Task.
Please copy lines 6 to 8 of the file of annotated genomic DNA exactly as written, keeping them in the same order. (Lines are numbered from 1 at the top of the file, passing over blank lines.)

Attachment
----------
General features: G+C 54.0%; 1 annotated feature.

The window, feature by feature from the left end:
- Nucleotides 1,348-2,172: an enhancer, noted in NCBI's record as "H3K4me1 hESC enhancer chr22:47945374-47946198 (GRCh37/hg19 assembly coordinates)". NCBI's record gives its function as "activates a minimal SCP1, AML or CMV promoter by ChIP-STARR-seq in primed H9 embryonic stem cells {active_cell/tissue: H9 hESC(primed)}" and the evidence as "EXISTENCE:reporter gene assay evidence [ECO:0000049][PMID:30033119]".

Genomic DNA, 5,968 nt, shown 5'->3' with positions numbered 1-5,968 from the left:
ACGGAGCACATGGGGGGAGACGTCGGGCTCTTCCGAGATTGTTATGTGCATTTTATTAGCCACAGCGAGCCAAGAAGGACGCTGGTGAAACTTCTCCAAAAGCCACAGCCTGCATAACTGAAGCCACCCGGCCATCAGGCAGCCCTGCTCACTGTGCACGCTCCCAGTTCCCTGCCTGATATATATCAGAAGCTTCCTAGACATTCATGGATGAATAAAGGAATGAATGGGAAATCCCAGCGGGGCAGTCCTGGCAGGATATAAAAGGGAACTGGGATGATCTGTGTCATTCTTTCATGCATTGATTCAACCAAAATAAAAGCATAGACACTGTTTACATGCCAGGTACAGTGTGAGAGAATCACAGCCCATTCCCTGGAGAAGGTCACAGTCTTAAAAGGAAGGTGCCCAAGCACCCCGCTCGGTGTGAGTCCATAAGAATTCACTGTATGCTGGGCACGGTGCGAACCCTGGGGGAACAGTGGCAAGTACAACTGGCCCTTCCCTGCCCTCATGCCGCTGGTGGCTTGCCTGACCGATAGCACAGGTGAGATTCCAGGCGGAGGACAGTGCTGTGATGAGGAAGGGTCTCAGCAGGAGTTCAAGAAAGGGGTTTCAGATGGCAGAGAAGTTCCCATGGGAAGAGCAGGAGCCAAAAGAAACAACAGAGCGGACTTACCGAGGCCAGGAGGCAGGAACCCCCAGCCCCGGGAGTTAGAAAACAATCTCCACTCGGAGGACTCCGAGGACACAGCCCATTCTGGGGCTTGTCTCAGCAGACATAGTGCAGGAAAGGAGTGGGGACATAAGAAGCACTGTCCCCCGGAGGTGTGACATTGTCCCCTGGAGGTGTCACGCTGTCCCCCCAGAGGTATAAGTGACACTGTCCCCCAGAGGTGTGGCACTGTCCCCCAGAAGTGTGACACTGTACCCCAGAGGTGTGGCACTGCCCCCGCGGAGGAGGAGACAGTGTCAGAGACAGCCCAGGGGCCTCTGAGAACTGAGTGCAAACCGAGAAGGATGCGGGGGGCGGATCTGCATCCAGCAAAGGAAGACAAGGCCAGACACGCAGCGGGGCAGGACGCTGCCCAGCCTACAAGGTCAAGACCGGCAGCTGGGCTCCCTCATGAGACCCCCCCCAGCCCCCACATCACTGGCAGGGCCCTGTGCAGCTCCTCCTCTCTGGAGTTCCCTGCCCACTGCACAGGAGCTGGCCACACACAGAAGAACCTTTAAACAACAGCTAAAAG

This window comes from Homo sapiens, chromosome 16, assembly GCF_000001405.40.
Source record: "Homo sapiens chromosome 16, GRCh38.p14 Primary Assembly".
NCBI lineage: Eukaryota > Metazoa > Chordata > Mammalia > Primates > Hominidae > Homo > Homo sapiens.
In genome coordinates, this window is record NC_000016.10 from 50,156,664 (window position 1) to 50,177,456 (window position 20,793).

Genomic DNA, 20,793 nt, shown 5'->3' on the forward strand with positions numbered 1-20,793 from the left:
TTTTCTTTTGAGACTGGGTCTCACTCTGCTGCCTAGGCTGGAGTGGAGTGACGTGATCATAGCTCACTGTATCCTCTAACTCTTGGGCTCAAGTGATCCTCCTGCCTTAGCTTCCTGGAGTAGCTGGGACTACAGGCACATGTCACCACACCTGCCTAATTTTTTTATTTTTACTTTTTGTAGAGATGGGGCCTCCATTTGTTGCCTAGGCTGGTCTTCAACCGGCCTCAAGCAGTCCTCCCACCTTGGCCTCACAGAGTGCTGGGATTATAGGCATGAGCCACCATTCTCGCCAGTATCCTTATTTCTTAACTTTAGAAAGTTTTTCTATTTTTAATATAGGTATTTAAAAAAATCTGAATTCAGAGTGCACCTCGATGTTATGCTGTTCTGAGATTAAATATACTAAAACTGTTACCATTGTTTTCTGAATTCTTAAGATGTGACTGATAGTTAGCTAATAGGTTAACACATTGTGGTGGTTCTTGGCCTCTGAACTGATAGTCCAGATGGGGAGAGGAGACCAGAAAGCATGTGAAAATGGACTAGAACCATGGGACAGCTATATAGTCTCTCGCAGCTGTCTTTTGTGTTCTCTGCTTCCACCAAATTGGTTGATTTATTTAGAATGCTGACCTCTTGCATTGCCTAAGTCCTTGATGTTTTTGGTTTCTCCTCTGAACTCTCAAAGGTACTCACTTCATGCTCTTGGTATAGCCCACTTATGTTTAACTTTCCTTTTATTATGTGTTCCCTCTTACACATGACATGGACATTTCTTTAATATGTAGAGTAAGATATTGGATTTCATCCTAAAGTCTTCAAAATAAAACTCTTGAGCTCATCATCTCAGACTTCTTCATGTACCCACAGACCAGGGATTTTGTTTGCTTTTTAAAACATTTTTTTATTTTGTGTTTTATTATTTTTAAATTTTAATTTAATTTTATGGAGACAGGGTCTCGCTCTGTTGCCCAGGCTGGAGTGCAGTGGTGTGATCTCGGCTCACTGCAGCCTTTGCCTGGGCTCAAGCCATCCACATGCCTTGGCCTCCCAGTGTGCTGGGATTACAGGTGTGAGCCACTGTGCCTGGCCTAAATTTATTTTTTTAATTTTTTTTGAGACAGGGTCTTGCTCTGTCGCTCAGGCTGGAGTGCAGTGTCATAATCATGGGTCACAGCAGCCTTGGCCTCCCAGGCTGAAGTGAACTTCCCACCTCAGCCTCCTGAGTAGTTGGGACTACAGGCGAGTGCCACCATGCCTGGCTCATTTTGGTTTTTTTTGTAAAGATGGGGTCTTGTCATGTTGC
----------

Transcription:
This window comes from Homo sapiens, chromosome 16, assembly GCF_000001405.40.
Source record: "Homo sapiens chromosome 16, GRCh38.p14 Primary Assembly".
NCBI lineage: Eukaryota > Metazoa > Chordata > Mammalia > Primates > Hominidae > Homo > Homo sapiens.